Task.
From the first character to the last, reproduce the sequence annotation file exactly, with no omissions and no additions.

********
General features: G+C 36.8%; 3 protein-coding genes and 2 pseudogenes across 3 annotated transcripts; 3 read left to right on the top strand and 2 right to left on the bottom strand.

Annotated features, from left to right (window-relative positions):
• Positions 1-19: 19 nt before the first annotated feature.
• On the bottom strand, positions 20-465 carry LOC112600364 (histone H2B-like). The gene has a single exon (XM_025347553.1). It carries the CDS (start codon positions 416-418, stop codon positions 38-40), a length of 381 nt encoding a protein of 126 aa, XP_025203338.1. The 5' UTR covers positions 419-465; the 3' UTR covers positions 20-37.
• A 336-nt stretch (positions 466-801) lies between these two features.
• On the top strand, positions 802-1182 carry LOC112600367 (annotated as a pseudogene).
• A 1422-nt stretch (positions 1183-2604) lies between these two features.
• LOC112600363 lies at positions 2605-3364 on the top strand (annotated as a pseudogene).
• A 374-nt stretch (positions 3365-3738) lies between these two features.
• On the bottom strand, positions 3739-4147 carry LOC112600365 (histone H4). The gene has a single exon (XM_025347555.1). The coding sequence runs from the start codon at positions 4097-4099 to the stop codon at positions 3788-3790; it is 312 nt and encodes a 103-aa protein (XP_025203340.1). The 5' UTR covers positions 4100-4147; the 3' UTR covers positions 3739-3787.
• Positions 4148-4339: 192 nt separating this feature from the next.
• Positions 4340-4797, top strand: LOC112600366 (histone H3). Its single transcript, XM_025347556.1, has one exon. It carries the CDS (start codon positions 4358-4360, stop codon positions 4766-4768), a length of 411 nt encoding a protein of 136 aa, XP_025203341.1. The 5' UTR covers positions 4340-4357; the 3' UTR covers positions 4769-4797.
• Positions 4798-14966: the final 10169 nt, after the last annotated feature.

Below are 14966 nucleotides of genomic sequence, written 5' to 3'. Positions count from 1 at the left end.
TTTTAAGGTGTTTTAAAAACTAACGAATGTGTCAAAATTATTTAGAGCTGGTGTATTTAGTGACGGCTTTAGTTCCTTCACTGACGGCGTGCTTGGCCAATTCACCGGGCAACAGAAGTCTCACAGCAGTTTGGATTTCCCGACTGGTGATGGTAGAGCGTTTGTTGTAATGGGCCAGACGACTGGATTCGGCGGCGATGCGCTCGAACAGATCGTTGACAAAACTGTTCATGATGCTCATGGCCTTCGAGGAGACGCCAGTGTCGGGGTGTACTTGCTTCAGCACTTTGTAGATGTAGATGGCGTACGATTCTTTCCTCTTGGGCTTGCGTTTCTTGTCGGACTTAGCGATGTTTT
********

General features: G+C 36.8%; 3 protein-coding genes and 2 pseudogenes across 3 annotated transcripts; 3 read left to right on the top strand and 2 right to left on the bottom strand.

Annotated features, from left to right (window-relative positions):
• Positions 1-19: 19 nt before the first annotated feature.
• On the bottom strand, positions 20-465 carry LOC112600364 (histone H2B-like). The gene has a single exon (XM_025347553.1). It carries the CDS (start codon positions 416-418, stop codon positions 38-40), a length of 381 nt encoding a protein of 126 aa, XP_025203338.1. The 5' UTR covers positions 419-465; the 3' UTR covers positions 20-37.
• A 336-nt stretch (positions 466-801) lies between these two features.
• On the top strand, positions 802-1182 carry LOC112600367 (annotated as a pseudogene).
• A 1422-nt stretch (positions 1183-2604) lies between these two features.
• LOC112600363 lies at positions 2605-3364 on the top strand (annotated as a pseudogene).
• A 374-nt stretch (positions 3365-3738) lies between these two features.
• On the bottom strand, positions 3739-4147 carry LOC112600365 (histone H4). The gene has a single exon (XM_025347555.1). The coding sequence runs from the start codon at positions 4097-4099 to the stop codon at positions 3788-3790; it is 312 nt and encodes a 103-aa protein (XP_025203340.1). The 5' UTR covers positions 4100-4147; the 3' UTR covers positions 3739-3787.
• Positions 4148-4339: 192 nt separating this feature from the next.
• Positions 4340-4797, top strand: LOC112600366 (histone H3). Its single transcript, XM_025347556.1, has one exon. It carries the CDS (start codon positions 4358-4360, stop codon positions 4766-4768), a length of 411 nt encoding a protein of 136 aa, XP_025203341.1. The 5' UTR covers positions 4340-4357; the 3' UTR covers positions 4769-4797.
• Positions 4798-14966: the final 10169 nt, after the last annotated feature.

Below are 14966 nucleotides of genomic sequence, written 5' to 3'. Positions count from 1 at the left end.
TTTTAAGGTGTTTTAAAAACTAACGAATGTGTCAAAATTATTTAGAGCTGGTGTATTTAGTGACGGCTTTAGTTCCTTCACTGACGGCGTGCTTGGCCAATTCACCGGGCAACAGAAGTCTCACAGCAGTTTGGATTTCCCGACTGGTGATGGTAGAGCGTTTGTTGTAATGGGCCAGACGACTGGATTCGGCGGCGATGCGCTCGAACAGATCGTTGACAAAACTGTTCATGATGCTCATGGCCTTCGAGGAGACGCCAGTGTCGGGGTGTACTTGCTTCAGCACTTTGTAGATGTAGATGGCGTACGATTCTTTCCTCTTGGGCTTGCGTTTCTTGTCGGACTTAGCGATGTTTT